3Mg + 2B → Mg3B2
Given a high enough dose, all elements in the boron group can be considered toxic. Some are only toxic to animals, while others are only toxic to plants, and still, others are toxic to both. It has been observed, for example, to harm barley at concentrations greater than 20 mm. Plants exhibit a wide range of boron toxicity symptoms. According to the study, they include decreased shoot and root growth, decreased cell division, photosynthesis inhibition, decreased production of leaf chlorophyll, decreased proton extrusion from roots, decreased stomatal conductance, and the deposition of suberin and lignin.
Aluminium does not pose a significant toxicity risk in small doses, but it is slightly toxic in very large doses. Gallium is not considered toxic, though it may have some minor side effects. Although indium is not toxic and can be handled with similar precautions as gallium, a few of its compounds are mild to moderately toxic.
Physical Properties of Group 13 Elements
The atomic radii of group 13 elements are smaller than those of group 2 elements. This is due to an increase in the effective nuclear charge, which causes the atom’s size to shrink. Because of the addition of a new shell, the atomic and ionic radii decrease down the group. However, there is a difference when switching from Aluminium (143 pm) to Gallium (135 pm). This is due to Gallium’s poor shielding of the intervening d-orbitals, which results in a smaller size than Aluminium.
Boron< Aluminium > Gallium < Indium< Thallium
The values of Ionization Enthalpy do not decrease smoothly down the group. The Ionization Enthalpy increases as expected from Boron to Aluminium. However, the Ionization Enthalpy increases slightly from Aluminium to Gallium. Thallium has a higher first ionisation enthalpy than Aluminium. This pattern is caused by the poor shielding of the d and f orbitals.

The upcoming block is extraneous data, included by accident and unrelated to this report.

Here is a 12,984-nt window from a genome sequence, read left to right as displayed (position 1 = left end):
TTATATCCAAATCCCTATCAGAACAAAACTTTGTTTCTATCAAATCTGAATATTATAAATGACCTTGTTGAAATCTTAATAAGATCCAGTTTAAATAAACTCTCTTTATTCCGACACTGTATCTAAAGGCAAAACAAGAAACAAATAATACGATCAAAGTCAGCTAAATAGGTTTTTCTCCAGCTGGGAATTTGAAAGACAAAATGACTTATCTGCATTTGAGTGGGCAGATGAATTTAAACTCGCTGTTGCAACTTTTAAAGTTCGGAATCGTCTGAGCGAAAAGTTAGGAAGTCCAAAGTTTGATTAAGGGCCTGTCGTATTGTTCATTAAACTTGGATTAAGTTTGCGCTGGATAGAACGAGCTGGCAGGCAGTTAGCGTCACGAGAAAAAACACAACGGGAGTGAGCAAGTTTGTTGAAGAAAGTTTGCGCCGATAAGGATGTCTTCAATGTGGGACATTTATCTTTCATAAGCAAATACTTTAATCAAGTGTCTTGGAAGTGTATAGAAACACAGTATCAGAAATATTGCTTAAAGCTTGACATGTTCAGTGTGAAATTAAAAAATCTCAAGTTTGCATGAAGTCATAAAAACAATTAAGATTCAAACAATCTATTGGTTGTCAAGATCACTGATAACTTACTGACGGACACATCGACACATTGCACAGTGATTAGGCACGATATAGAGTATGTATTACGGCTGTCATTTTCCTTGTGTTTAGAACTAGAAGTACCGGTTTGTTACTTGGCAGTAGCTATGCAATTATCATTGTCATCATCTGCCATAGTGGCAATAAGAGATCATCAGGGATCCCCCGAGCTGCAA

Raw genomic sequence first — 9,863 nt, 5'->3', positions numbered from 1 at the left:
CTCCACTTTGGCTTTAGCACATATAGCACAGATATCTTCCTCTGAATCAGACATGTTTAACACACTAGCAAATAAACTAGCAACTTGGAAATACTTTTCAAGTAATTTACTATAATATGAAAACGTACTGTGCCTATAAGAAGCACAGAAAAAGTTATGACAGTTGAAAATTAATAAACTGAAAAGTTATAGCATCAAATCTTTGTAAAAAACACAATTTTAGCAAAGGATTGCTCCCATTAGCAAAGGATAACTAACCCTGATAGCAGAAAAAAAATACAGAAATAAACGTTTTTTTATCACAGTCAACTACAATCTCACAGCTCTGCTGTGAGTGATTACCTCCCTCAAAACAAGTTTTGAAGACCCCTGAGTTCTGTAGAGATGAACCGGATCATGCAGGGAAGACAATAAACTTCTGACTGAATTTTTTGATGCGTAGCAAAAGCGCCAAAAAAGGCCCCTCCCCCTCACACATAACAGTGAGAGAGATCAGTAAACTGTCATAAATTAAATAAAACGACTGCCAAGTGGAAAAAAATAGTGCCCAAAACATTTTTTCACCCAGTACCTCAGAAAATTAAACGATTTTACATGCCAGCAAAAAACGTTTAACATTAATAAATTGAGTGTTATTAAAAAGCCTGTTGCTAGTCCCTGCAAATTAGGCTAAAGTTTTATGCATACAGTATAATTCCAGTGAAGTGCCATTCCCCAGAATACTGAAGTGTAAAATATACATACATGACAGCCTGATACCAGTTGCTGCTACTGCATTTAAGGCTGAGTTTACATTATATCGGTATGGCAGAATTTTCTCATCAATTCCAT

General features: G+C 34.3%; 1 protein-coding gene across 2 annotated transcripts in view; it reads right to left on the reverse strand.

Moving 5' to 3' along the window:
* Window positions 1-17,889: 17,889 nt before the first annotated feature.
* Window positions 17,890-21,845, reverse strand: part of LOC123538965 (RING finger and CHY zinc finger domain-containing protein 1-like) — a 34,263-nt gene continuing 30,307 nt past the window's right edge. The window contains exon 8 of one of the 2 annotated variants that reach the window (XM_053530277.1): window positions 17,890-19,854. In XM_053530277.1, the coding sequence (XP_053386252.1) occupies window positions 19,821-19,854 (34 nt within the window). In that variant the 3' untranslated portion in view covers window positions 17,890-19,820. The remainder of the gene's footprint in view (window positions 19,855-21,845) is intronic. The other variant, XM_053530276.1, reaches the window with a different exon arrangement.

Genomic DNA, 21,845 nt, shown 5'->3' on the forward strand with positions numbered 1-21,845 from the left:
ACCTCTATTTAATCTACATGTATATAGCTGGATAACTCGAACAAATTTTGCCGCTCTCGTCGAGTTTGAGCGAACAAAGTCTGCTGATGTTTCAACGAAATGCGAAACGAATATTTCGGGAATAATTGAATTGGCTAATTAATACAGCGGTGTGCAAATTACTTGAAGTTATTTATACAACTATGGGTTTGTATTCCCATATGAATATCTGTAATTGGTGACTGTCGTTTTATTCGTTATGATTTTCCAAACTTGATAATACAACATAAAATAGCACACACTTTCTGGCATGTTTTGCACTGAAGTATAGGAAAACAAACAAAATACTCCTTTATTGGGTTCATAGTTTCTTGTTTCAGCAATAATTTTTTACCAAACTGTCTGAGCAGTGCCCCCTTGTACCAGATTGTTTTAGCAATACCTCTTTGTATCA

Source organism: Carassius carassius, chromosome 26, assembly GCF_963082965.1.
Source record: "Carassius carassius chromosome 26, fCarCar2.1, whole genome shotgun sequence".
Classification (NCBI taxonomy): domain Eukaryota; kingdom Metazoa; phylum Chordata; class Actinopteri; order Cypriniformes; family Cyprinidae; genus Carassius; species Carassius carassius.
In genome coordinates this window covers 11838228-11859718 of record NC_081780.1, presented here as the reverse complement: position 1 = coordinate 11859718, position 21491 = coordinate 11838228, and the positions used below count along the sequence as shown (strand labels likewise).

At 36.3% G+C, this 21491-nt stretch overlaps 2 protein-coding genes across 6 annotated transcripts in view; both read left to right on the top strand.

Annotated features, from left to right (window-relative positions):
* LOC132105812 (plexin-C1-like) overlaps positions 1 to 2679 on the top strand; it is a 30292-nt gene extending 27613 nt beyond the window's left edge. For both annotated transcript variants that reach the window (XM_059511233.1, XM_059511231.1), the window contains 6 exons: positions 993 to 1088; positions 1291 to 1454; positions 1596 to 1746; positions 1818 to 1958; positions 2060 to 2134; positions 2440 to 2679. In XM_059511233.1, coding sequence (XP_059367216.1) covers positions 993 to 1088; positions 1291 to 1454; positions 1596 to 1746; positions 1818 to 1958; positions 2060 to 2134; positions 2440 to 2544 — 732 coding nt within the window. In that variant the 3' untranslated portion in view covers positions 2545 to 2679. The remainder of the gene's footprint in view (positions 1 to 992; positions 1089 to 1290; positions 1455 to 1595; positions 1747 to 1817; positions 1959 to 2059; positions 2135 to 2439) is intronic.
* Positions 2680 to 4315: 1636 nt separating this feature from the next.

The electronegativity decreases from B to Al, then slightly increases from Aluminium to Tl. This is due to the ineffective shielding of the intervening d and f orbitals.
The expected trend should be the inverse of electronegativity. From B to Al, the metallic character increases slightly, then decreases slightly from Al to Tl. This is due to group 13’s extremely high Ionization Enthalpy. In addition, the larger the ion, the lower its Ionization Enthalpy. As a result, aluminium is the most metallic. This can be explained further using the standard reduction potentials.
- Acid-Base Characteristics
The acidic character of group 13 elements decreases as they move down the group, while the basic character increases.
Question 1: What is Fajan’s rule?
Fajans’ rule determines whether a chemical bond is covalent or ionic.
Question 2: Why aluminium has low density than boron?
Density rises as one progresses from boron to thallium. Boron and aluminium, on the other hand, have relatively low values. This is because they have lower atomic masses than gallium, indium, and thallium.
Question 3: How are the properties of aluminium similar to boron?
Boron and aluminium are both members of the same elemental group (13th group). Elements with similar chemical properties are grouped together in the modern periodic table. Boron and aluminium both have three valence electrons and exhibit three valency.
Question 4: Give one application of the boron family.
Boron can be found in a variety of industrial applications, and new ones are constantly being discovered. Fiberglass is a widely used material. The market for borosilicate glass has also grown rapidly; one of the family’s distinguishing characteristics is greater resistance to thermal expansion when compared to regular glass.
Ceramics are another commercially expanding application for boron and its derivatives. Many boron compounds, particularly the oxides, have valuable and unique properties that have led to their substitution for less useful materials. Boron’s insulating properties can be found in vases, pots, ceramic pan-handles, and plates.
Question 5: What is Borax?
Borax is both a refined compound and a mineral with numerous applications. This mineral exists in the colourless form of soft white crystals that can occasionally be tinged with yellow, green, or brown.